Tourism in Bali and its increasing popularity


Bali is undoubtedly a beautiful place, boasting good weather and a friendly culture. Located 8º below the equator, its monsoon climate make it an exciting prospect for Australians, who are its most common foreign visitor. They, among other tourists, soon discover how comparatively inexpensive everything is. With high quality luxury resorts available to even modest spenders, it seems to be an idyllic place to spend a hard-earned break. However, as with any country, it’s worth weighing its merits against the weaknesses.

The cost of living in Bali is quite low, making it one of the major considerations for spending some time there. A seasoned expat reminisced on their experiences in 2015, sharing that it costs $365 per month to stay in their relatively high-end studio apartment. From there, accommodation can only get cheaper. However, I’d urge you to consider the reason why this is so expensive and as you might expect, it’s due to the fact that Indonesia is still a developing country. With a GDP of $932.26 billion US in 2016, it doesn’t seem like it’s doing too badly. The Worldbank recognised a 5.3% GDP growth in 2018, up from 5.1% last year. It has seen effective use of monetary policy, greater allocation of funds to infrastructure and improved private sector investment.

Despite all of these advances, Indonesia still struggles with poverty. Even if this doesn’t concern you, it should concern your holiday planning priorities, as many things you might take for granted in the developed world are not present. 162,051 people are living under the poverty line in Bali alone, so unless you’re at a luxury resort like those supplied by Viceroy Bali, you’ll experience first-hand the everyday struggles of its residents. However, this is isn’t necessarily a bad thing. Becoming privy to the inner workings of a culture can be an enlightening, informative experience that could have you considering the nature of life in your home country and how you might contribute to the betterment of theirs. Even if this sort of idealism doesn’t suit you, seeing the best and worst in a country is the surest way to discover its more realistic side away from the glitz and glamour of tourist attractions designed to be pretty and accommodating.

With economic concerns in mind, which can be both a blessing and curse for the wary traveller, what are some of the other considerations in travelling to Bali? For one, its people are famously accommodating. Granted, ‘friendliness’ is a hard metric to empirically measure, but a variety of reputable sources attest to observing in abundance. “Balinese people are warm and friendly,” comments one author from Indonesia Point. Another comments that it’s, “home to some of the friendliest and most welcoming people.” Although this might well be the case all over the country, there is a darker side too.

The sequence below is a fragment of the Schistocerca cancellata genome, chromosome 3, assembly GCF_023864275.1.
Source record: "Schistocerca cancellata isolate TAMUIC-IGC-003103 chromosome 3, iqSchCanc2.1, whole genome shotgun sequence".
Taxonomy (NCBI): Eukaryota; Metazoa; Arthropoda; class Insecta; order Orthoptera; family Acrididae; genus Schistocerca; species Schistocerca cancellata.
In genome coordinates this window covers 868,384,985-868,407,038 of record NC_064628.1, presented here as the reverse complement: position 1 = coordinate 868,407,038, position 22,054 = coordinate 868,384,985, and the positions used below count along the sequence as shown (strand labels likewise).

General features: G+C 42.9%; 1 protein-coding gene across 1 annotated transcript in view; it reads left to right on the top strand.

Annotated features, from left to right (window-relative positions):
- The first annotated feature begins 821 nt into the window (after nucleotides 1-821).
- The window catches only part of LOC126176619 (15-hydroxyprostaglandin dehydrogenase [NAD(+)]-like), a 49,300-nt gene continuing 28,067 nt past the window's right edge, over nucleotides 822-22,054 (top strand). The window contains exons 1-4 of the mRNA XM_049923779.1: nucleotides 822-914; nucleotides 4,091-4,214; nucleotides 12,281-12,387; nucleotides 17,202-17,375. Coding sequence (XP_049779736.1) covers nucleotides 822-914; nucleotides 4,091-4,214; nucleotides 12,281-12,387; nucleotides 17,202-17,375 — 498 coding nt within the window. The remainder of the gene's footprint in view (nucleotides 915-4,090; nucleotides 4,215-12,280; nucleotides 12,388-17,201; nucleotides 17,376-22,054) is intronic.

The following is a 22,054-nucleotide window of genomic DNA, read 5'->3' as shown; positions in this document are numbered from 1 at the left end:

According to Smart Traveller, the Australian Government travel advice platform, travellers should, “exercise a high degree of caution” overall throughout Indonesia. They warn that some areas are sizeably more dangerous than others, with all travel to Central Sulawesi, Papua and West Papua provinces being so threatening as to advise against venturing there at all; “reconsider your need to travel.” Among the friendly smiles and accommodating populace, terror attacks as recent as May 14th of this year are still an active threat to police and regular citizens alike. Authorities constantly receive fresh intelligence of new terror operations about to be carried out.

Terrorism is a severe threat, but it can be avoided throughout a short stay in the country. Smart Traveller recommends staying as far from political protests and rallies of any kind throughout the duration of your stay, as crowded areas are attractive targets for malicious individuals seeking to deploy explosives. By staying away from these sorts of events, you not only distance yourself from that possibility but also prevent yourself from appearing as though you favour one particular faction or another in a debate you may not fully comprehend. With that said, the terrorist threat level remains high and has remained so since January of 2016. “Attacks could occur anywhere, anytime, including locations frequented by Westerners,” the Australian Government warns.

As grim as this all sounds, it’s still possible to remain safe and have a good time during your trip to Bali. For example, being highly mindfully of your belongings and itinerary goes a long way. If one of the items on your list was attending a religious festival or touring crowded temples, staying away altogether is the safest thing. Electing instead to visit similar sites with lower foot traffic will yield similar results at far less risk to your health. Consider a stroll through Nusa Lembongan and Ceningan in the southeast. Enjoy TengananPegringsingan in the East, or the Water Palaces. These less populated areas will provide you with the rich cultural and natural experiences you’re after without all the crowds and less of the potential danger.

Indonesia’s a great place for many reasons and it’s important not to define it by its problems. If you’re looking to explore Bali and see all the marvellous sites, you can do it so long as you’re mindful. However, if you’re just looking to throw caution to the wind and get drunk on a beach, that’s fine too. Just don’t do it in Bali.


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